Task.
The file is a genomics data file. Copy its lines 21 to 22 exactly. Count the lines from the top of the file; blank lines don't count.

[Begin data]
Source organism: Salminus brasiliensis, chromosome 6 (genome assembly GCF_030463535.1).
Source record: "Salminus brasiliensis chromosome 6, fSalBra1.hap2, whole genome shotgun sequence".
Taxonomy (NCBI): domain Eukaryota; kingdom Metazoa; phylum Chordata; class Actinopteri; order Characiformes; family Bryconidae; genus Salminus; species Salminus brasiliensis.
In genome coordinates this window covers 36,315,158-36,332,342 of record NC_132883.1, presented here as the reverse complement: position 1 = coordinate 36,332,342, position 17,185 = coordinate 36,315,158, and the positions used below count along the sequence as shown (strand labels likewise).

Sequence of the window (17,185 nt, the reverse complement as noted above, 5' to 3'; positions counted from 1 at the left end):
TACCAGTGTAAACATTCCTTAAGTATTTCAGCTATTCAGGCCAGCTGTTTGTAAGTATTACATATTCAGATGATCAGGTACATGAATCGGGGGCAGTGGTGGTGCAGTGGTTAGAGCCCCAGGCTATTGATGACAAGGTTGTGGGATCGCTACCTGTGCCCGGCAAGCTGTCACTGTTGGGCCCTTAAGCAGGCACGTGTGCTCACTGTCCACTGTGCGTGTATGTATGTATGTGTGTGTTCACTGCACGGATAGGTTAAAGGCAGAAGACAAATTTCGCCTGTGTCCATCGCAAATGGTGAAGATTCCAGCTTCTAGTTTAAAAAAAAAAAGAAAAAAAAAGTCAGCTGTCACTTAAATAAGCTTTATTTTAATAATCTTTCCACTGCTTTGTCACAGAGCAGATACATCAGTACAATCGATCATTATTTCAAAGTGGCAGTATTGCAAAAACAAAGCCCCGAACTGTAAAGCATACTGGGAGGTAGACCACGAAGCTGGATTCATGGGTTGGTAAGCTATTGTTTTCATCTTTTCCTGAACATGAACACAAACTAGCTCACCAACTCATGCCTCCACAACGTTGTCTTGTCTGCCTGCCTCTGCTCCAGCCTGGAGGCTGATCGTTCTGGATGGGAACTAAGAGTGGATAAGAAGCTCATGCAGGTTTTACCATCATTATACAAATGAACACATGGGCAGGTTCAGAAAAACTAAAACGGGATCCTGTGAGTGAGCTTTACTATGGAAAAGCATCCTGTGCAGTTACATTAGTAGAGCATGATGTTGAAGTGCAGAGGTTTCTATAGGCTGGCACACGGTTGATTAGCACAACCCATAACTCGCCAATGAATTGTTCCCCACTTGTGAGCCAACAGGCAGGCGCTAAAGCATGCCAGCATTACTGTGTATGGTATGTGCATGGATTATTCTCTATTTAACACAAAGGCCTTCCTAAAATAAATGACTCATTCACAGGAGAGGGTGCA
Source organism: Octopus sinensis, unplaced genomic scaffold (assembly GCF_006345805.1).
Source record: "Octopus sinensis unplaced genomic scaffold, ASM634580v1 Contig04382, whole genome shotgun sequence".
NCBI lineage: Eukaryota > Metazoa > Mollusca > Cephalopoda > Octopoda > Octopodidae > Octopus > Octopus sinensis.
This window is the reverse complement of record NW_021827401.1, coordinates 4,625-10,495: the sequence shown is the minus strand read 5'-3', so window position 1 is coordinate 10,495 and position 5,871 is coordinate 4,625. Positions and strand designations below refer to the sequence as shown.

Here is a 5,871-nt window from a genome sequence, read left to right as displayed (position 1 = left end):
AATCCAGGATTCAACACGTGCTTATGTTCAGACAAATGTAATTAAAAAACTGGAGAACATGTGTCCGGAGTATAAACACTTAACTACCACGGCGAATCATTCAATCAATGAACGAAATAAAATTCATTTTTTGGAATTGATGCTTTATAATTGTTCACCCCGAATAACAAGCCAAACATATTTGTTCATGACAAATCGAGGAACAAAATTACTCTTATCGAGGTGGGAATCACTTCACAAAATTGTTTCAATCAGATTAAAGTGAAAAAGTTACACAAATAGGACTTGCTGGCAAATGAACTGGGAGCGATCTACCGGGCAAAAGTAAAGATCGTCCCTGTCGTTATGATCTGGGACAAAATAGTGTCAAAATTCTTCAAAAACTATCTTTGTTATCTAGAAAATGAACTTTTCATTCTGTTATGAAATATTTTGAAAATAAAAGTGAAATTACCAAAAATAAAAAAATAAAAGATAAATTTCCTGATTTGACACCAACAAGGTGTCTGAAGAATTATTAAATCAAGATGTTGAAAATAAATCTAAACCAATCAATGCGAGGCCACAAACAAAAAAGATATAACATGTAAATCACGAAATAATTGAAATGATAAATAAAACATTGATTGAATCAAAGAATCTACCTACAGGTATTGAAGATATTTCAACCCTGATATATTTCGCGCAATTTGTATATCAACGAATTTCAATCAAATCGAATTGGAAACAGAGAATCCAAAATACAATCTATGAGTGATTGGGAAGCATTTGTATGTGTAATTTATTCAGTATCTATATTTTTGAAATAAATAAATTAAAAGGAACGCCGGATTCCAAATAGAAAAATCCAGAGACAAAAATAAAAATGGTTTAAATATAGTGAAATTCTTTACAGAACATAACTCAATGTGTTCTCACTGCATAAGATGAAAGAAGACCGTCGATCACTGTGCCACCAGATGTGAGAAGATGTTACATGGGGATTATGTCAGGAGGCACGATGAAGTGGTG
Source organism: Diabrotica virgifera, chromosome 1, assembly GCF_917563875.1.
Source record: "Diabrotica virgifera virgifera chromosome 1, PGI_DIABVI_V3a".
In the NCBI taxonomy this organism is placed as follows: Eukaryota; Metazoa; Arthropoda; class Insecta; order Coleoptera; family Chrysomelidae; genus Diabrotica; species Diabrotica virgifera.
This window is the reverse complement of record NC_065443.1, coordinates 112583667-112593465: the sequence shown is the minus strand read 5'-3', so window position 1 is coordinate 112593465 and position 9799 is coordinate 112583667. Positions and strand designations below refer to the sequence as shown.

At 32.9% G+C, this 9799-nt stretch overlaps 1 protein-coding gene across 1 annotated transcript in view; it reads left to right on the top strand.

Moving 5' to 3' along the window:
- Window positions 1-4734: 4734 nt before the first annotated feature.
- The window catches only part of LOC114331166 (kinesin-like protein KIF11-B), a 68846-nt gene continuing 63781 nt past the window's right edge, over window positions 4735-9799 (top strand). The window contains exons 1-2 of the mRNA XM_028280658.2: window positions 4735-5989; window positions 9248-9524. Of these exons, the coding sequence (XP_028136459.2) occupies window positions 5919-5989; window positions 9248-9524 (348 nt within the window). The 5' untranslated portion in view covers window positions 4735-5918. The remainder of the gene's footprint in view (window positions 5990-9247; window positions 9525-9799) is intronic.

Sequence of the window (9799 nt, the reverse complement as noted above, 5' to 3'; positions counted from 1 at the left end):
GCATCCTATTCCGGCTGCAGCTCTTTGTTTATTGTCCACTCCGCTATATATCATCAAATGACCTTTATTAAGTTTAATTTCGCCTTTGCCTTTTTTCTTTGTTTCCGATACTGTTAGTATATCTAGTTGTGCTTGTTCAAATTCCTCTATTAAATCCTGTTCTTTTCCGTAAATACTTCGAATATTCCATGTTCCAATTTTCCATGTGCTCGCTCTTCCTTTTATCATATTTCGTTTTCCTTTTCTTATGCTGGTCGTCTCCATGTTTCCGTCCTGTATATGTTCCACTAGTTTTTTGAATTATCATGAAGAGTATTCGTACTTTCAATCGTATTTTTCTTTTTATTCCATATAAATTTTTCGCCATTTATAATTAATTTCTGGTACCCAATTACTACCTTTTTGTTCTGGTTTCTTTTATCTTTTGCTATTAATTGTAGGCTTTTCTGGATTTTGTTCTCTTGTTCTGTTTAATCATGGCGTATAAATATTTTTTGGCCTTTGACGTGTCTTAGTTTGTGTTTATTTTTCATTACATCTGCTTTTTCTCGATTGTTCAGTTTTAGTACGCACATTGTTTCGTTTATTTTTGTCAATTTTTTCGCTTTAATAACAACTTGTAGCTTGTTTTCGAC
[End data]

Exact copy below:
Sequence of the window (9799 nt, the reverse complement as noted above, 5' to 3'; positions counted from 1 at the left end):
GCATCCTATTCCGGCTGCAGCTCTTTGTTTATTGTCCACTCCGCTATATATCATCAAATGACCTTTATTAAGTTTAATTTCGCCTTTGCCTTTTTTCTTTGTTTCCGATACTGTTAGTATATCTAGTTGTGCTTGTTCAAATTCCTCTATTAAATCCTGTTCTTTTCCGTAAATACTTCGAATATTCCATGTTCCAATTTTCCATGTGCTCGCTCTTCCTTTTATCATATTTCGTTTTCCTTTTCTTATGCTGGTCGTCTCCATGTTTCCGTCCTGTATATGTTCCACTAGTTTTTTGAATTATCATGAAGAGTATTCGTACTTTCAATCGTATTTTTCTTTTTATTCCATATAAATTTTTCGCCATTTATAATTAATTTCTGGTACCCAATTACTACCTTTTTGTTCTGGTTTCTTTTATCTTTTGCTATTAATTGTAGGCTTTTCTGGATTTTGTTCTCTTGTTCTGTTTAATCATGGCGTATAAATATTTTTTGGCCTTTGACGTGTCTTAGTTTGTGTTTATTTTTCATTACATCTGCTTTTTCTCGATTGTTCAGTTTTAGTACGCACATTGTTTCGTTTATTTTTGTCAATTTTTTCGCTTTAATAACAACTTGTAGCTTGTTTTCGAC